Last night's Mad Men season six premiere was set in December 1967, ending with a shot of Don picking up the paper on the morning of January 1st, 1968—the front page headline reads: "World Bids Adieu To A Violent Year; City Gets Snowfall." This was the real front page headline of the NY Times on that day, but the first half carries a hint of wishful thinking, as 1968 was marked with demonstrations, more racial tension, and assassinations.


Looking back, Bob Herbert wrote in 2008: "One of the astonishing things about 1968 was how quickly each shocking, consciousness-altering event succeeded the last, leaving no time for people to reorient themselves. The mind-boggling occurrences seemed to come out of nowhere, like the Viet Cong who set off a depth charge beneath the Johnson presidency with the Tet offensive at the end of January."

Here are some things that were going on in NYC and the world in 1968:

  • The subway fare was 20 cents (it is raised to 30 cents in 1970).
  • Mayor Lindsay was in charge—revisit his Fun City years here.
  • The city was still rolling out air conditioned subway cars—we got our first in 1967.
  • Rowan & Martin's Laugh-In debuted on NBC in January.
  • Hawaii Five-O premiered in February. Hawaii, which joined the Union in 1959, was HOT in the '60s:

  • For nine days in February, the city stinks of garbage during a sanitation worker strike.
  • Madison Square Garden (one of Don's previous clients) opened on February 11th.
  • A Viet Cong officer was executed by a South Vietnamese National Police Chief, and it was photographed by Eddie Adams. The photo won a Pulitzer Prize, and was part of what began to sway the U.S. public opinion against the war.
  • On February 27th ex-Teenagers singer Frankie Lymon was found dead from a heroin overdose in Harlem.
  • On March 16th, U.S. Army soldiers perpetrated the My Lai massacre, in which hundreds of unarmed civilians were killed, raped, and mutilated.
  • On March 26th Joan Baez married activist David Harris in New York.
  • On April 4th, Martin Luther King, Jr. was assassinated in Memphis; racial violence broke out in cities all over the U.S. At NYU, class was suspended for two days and student-faculty workshops on racism were held.
  • On April 23rd, a rally was held at Columbia University by the Students for a Democratic Society (SDS), protesting "the university’s relation to the Institute for Defense Analysis, the school’s allegedly ‘racist’ policies in relation to the surrounding Harlem area, and disciplinary probation in effect against some of the SDS leaders." Three school officials are taken hostage for 24 hours.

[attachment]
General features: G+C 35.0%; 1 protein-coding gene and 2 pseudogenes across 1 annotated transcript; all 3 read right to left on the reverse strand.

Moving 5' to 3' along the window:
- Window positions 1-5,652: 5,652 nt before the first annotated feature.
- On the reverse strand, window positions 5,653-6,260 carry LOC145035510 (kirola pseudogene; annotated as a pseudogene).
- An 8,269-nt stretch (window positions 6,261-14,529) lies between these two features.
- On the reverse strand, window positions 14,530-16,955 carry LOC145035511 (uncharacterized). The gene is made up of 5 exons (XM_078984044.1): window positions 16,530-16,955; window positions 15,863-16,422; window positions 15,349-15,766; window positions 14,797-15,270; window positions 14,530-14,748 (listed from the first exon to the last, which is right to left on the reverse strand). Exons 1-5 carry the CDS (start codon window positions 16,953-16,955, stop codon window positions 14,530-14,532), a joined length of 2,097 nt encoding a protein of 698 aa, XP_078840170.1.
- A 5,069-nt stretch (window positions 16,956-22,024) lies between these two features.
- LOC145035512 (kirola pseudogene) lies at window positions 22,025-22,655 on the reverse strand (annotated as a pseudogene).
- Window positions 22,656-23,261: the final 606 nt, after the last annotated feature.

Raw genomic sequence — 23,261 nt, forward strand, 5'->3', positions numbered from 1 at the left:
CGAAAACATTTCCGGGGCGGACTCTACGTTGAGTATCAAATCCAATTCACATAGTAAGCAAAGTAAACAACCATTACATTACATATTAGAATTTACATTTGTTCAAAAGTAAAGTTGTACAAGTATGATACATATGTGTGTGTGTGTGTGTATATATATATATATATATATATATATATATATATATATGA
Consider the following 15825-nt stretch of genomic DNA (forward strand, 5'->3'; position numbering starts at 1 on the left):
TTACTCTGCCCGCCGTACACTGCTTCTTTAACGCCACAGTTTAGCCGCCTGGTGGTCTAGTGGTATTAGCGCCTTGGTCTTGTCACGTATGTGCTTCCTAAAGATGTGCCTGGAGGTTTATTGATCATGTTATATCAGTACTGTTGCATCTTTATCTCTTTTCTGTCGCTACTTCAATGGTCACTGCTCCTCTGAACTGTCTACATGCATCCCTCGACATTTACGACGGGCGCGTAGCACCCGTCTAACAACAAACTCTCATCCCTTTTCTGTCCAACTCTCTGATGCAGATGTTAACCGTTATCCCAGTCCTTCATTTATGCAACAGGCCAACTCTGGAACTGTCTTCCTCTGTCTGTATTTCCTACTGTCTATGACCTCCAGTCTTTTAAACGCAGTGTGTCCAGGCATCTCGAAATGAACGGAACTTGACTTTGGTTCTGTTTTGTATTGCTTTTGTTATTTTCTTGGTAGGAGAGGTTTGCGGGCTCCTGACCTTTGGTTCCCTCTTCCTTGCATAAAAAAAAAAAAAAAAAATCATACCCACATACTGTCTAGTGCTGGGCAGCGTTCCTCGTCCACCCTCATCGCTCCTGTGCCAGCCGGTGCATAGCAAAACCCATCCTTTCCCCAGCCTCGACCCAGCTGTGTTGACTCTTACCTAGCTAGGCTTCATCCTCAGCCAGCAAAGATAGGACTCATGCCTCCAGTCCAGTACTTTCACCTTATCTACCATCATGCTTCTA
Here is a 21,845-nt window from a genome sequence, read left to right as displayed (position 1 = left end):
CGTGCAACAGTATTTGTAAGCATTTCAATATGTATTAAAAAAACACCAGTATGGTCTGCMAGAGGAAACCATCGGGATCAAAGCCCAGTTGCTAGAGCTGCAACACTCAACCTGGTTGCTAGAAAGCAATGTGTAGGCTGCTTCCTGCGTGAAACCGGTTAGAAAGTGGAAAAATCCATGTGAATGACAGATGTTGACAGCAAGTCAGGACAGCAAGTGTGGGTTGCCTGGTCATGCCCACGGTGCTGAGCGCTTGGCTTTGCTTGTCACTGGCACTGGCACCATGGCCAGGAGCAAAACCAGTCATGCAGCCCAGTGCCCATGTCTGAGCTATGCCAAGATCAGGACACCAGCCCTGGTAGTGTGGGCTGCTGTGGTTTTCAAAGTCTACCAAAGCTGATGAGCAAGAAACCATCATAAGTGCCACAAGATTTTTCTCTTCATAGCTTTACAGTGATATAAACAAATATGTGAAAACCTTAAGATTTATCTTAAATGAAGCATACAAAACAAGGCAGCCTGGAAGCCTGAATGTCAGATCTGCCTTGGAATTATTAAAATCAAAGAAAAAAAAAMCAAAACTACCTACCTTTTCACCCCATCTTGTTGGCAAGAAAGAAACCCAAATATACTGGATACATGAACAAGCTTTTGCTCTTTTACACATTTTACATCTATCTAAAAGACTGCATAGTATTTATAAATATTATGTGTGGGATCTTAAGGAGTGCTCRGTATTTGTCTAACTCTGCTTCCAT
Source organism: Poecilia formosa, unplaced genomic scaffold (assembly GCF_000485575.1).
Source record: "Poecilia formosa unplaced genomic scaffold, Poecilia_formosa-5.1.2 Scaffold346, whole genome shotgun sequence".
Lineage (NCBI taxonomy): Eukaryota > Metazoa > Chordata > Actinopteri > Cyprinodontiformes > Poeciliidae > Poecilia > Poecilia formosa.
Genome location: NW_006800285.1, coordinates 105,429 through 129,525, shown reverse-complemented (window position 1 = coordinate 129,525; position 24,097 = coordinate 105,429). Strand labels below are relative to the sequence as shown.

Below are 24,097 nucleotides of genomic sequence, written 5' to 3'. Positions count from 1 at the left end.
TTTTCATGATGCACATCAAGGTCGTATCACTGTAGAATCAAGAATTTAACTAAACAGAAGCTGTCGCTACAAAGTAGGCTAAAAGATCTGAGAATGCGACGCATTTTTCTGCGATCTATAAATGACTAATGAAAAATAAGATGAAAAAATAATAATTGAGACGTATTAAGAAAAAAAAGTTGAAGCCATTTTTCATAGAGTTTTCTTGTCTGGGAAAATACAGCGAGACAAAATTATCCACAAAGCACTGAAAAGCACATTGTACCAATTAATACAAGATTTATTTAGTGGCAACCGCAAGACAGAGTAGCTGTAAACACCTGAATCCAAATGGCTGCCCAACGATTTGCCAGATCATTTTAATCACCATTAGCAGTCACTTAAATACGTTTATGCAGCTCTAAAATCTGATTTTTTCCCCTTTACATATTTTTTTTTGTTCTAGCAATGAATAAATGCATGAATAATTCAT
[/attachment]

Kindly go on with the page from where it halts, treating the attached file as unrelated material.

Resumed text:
• There was a months-long teachers strike—decades later John Kifner of the NY Times wrote that the "battle over school decentralization in an obscure Brooklyn district called Ocean Hill-Brownsville ripped apart New York City as nothing has before or since."
  • On June 6th, Robert Kennedy is assassinated. Minutes before he was speaking out in favor of removing troops from Vietnam:

  • A survey taken by the Washington Square Journal that year found that 75% of NYU students have tried marijuana at least once. The average marijuana user at NYU is "male, 20 or 21 years old, living off-campus and majoring in the social sciences."
  • In August, at the 1968 Democratic Convention, anti-war activists were denied permits to demonstrate by the city and spent most of the week getting their skulls cracked courtesy of the Chicago Police Department, witnessed by a television audience of over 50 million.
  • In September, the New York Radical Women organized a protest of the Miss America pageant, and as NPR later noted: "they had no idea that the media was about to give them a new moniker: 'bra burners.'"
  • On Halloween night in Washington Square Park, the Youth International Party sponsored a "Come Curse Nixon" demonstration.
  • Nixon, running on a campaign that promised to restore law and order to cities torn by riots and crime, won the Presidential Election.
  • NASA launched Apollo 8 on December 21st, and on Christmas Eve Americans watched a live broadcast as it became the first spacecraft to orbit the moon and return to Earth.
  • Movies that came out in 1968 included 2001: Space Odyssey, The Odd Couple, Funny Girl, and Bullitt.
  • Songs released that year included The Beatles' "Hey Jude" (this was the year The White Album was released), Steppenwolf's "Born To Be Wild," The Doors' "Hello I Love You," Simon and Garfunkel's "Mrs. Robinson," and "Love Child" by Diana Ross and the Supremes.

Here's a walk through New York City in 1968, from the Brooklyn Bridge to Central Park: